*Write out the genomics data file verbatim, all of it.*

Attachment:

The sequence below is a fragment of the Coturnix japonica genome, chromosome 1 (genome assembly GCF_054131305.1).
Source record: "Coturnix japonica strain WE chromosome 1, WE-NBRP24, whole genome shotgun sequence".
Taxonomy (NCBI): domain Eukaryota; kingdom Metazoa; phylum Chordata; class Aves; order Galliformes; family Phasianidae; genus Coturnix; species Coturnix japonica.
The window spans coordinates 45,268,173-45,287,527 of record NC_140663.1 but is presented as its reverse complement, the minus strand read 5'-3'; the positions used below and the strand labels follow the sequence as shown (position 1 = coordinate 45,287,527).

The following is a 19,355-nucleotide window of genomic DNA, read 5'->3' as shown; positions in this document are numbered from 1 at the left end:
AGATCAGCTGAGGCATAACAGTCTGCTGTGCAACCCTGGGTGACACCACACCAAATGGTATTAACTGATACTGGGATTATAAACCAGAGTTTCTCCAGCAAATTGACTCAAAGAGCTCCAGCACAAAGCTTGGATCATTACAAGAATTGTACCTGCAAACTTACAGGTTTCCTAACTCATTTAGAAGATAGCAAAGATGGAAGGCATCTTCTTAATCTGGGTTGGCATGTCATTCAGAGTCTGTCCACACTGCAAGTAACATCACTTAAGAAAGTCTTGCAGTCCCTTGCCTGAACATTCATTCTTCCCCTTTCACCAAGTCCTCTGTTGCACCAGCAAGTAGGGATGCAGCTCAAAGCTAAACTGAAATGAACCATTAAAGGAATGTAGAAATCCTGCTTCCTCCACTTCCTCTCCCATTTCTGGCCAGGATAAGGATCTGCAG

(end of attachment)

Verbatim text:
The sequence below is a fragment of the Coturnix japonica genome, chromosome 1 (genome assembly GCF_054131305.1).
Source record: "Coturnix japonica strain WE chromosome 1, WE-NBRP24, whole genome shotgun sequence".
Taxonomy (NCBI): domain Eukaryota; kingdom Metazoa; phylum Chordata; class Aves; order Galliformes; family Phasianidae; genus Coturnix; species Coturnix japonica.
The window spans coordinates 45,268,173-45,287,527 of record NC_140663.1 but is presented as its reverse complement, the minus strand read 5'-3'; the positions used below and the strand labels follow the sequence as shown (position 1 = coordinate 45,287,527).

The following is a 19,355-nucleotide window of genomic DNA, read 5'->3' as shown; positions in this document are numbered from 1 at the left end:
AGATCAGCTGAGGCATAACAGTCTGCTGTGCAACCCTGGGTGACACCACACCAAATGGTATTAACTGATACTGGGATTATAAACCAGAGTTTCTCCAGCAAATTGACTCAAAGAGCTCCAGCACAAAGCTTGGATCATTACAAGAATTGTACCTGCAAACTTACAGGTTTCCTAACTCATTTAGAAGATAGCAAAGATGGAAGGCATCTTCTTAATCTGGGTTGGCATGTCATTCAGAGTCTGTCCACACTGCAAGTAACATCACTTAAGAAAGTCTTGCAGTCCCTTGCCTGAACATTCATTCTTCCCCTTTCACCAAGTCCTCTGTTGCACCAGCAAGTAGGGATGCAGCTCAAAGCTAAACTGAAATGAACCATTAAAGGAATGTAGAAATCCTGCTTCCTCCACTTCCTCTCCCATTTCTGGCCAGGATAAGGATCTGCAG